.....In my pocket I carry only some cash and a BORSE.
Also, bear in mind that in HIIBEL v. SIXTH JUDICIAL DISTRICT COURT OF
NEVADA, HUMBOLDT COUNTY, et al.
Petitioner Hiibel was arrested and convicted in a Nevada court for refusing to identify himself to a police officer during an investigative stop involving a reported assault.
SCOTUS held that :
Here, the initial stop was based on reasonable suspicion
, satisfying the Fourth Amendment requirements noted in Brown.
Think about that for a moment....according to SCOTUS
, absent "reasonable suspicion" of a crime (think: Terry v. Ohio) YOU ARE NOT EVEN REQUIRED TO PROVIDE YOUR NAME.
Another SCOTUS quote:
Under those principles, an officer may not arrest a suspect for failure to identify himself if the identification request is not reasonably related to the circumstances justifying the stop.
If you get them to admit that you have not broken any laws that they are aware of
, then Terry is NOT
satisfied, and the identify statute cited in Hiible becomes moot. The protections of the Fourth MUST
be satisfied by a VALID
'Terry' stop (read: reasonable, articulable suspicion that a crime has been, is being, or is about to be committed) for the Nevada statute to be lawfully enforceable.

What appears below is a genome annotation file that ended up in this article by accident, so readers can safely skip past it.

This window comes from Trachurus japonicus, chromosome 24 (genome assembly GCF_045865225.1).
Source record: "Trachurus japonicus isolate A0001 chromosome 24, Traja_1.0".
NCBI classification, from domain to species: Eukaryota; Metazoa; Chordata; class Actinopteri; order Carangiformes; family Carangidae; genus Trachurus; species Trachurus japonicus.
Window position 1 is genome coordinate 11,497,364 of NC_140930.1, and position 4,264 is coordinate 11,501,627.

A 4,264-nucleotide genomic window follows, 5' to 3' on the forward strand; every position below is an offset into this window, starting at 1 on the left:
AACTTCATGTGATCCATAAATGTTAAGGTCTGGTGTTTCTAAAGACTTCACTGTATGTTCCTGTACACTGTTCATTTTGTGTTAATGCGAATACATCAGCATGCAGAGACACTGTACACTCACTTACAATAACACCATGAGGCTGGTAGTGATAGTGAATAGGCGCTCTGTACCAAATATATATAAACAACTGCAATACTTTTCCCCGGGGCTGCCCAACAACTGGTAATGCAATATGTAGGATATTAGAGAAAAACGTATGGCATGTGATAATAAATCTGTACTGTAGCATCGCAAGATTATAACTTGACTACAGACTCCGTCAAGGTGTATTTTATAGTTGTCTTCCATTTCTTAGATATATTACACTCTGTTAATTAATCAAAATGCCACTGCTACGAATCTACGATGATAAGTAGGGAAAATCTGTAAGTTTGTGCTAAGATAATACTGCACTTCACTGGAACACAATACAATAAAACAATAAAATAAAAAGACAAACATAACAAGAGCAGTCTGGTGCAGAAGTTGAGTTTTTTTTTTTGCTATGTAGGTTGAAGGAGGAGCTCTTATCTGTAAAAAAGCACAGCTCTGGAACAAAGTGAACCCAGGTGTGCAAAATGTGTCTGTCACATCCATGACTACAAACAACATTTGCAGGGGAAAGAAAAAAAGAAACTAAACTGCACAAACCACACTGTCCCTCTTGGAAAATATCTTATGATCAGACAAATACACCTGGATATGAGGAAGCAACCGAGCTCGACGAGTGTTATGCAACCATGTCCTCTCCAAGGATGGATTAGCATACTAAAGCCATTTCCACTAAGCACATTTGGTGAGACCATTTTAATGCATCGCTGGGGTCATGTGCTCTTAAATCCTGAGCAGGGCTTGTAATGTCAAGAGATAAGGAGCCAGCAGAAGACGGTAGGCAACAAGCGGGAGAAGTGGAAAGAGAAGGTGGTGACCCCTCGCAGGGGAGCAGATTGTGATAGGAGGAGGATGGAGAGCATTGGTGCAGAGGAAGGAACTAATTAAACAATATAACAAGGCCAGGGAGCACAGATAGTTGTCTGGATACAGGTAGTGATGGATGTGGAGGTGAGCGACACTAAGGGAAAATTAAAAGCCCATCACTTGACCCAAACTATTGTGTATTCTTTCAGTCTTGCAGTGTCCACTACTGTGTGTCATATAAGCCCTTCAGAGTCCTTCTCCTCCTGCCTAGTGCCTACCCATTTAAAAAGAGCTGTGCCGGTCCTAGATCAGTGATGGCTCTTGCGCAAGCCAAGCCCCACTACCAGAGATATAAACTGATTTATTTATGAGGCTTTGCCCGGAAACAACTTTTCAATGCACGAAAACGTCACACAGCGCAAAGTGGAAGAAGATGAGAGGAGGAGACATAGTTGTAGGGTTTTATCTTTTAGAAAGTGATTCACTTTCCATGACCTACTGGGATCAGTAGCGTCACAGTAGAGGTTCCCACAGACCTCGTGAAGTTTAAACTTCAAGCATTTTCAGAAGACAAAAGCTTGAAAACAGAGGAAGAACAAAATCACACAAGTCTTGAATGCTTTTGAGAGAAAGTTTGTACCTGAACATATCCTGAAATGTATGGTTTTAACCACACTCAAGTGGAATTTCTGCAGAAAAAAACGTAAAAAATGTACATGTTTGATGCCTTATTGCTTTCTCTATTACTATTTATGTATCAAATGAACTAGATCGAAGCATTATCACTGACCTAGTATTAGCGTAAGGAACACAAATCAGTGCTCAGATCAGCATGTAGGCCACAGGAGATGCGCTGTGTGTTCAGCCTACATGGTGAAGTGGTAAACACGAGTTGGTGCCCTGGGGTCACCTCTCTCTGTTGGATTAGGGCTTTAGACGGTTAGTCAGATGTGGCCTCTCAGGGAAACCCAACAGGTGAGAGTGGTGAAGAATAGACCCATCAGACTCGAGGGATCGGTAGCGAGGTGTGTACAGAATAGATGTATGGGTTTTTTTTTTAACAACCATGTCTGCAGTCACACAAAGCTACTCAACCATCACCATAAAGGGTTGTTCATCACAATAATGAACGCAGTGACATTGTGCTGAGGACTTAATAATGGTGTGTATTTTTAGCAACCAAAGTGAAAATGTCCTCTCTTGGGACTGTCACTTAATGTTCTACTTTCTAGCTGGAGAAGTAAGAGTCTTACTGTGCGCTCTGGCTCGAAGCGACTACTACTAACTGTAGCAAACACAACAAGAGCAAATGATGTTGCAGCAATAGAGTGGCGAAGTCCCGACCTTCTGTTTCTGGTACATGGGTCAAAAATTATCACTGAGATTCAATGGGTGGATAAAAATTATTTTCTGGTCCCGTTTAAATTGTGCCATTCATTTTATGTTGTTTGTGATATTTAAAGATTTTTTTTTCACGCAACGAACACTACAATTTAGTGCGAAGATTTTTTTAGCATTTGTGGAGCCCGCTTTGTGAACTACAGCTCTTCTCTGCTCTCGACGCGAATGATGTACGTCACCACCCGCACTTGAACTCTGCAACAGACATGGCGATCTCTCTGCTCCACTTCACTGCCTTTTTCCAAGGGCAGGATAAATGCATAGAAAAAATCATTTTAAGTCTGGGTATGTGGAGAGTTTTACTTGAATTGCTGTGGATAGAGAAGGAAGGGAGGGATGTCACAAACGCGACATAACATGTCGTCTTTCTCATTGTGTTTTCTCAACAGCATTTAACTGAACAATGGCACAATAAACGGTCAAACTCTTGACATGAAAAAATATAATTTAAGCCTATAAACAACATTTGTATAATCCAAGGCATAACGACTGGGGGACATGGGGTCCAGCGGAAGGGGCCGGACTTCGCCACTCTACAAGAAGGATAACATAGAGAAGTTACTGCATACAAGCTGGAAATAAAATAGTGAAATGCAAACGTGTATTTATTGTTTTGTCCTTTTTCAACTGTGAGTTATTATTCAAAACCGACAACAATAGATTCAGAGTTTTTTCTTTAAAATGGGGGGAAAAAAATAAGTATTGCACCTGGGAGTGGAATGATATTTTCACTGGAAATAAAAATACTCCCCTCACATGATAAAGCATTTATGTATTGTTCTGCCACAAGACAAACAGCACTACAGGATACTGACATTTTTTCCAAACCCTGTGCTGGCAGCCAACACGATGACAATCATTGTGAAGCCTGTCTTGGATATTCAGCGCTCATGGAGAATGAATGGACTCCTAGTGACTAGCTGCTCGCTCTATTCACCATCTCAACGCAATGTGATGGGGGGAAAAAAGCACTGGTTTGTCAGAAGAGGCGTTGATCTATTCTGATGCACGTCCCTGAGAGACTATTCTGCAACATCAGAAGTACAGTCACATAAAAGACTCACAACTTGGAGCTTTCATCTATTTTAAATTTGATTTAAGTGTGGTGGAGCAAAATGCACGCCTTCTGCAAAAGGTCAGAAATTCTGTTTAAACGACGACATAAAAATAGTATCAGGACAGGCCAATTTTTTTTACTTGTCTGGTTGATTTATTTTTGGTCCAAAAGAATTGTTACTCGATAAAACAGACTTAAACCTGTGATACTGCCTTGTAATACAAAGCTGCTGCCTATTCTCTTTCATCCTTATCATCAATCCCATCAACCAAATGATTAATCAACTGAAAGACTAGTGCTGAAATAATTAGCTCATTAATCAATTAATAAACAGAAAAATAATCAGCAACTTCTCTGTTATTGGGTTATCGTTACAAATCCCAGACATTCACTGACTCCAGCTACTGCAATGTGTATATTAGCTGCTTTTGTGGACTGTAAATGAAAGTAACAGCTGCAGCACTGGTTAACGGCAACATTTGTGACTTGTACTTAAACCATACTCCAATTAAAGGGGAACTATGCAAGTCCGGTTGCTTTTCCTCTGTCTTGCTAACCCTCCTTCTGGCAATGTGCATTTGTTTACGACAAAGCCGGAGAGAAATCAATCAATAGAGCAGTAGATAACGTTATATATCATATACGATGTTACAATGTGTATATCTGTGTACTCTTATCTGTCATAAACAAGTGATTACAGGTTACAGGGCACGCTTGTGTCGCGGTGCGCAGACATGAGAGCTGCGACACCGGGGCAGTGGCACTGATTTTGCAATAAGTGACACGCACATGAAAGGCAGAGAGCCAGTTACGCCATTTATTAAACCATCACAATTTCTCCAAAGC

Further, their attempt obtain ID to 'determine if you were a felon in possession of a firearm' is a blatant violation of the fifth . Yet another SCOTUS quote from Hiible:
Hiibel’s contention that his conviction violates the Fifth Amendment’s prohibition on self-incrimination fails because disclosure of his name and identity presented no reasonable danger of incrimination. The Fifth Amendment prohibits only compelled testimony that is incriminating,
see Brown v. Walker, 161 U.S. 591, 598, and protects only against disclosures that the witness reasonably believes could be used in a criminal prosecution
or could lead to other evidence that might be so used, Kastigar v. United States, 406 U.S. 441, 445.
If you were, in fact a felon, their attempts to compel you to disclose your name/ID is a direct violation of the fifth as it would open you up to criminal charges. (See 18 USC, sec 241)
Remember.....with the law on your side, the further they take you down the yellow brick road, the more solid your case against them becomes.
(All quotes are from HIIBEL v. SIXTH JUDICIAL DISTRICT COURT OF
NEVADA, HUMBOLDT COUNTY, et al., and emphasis mine)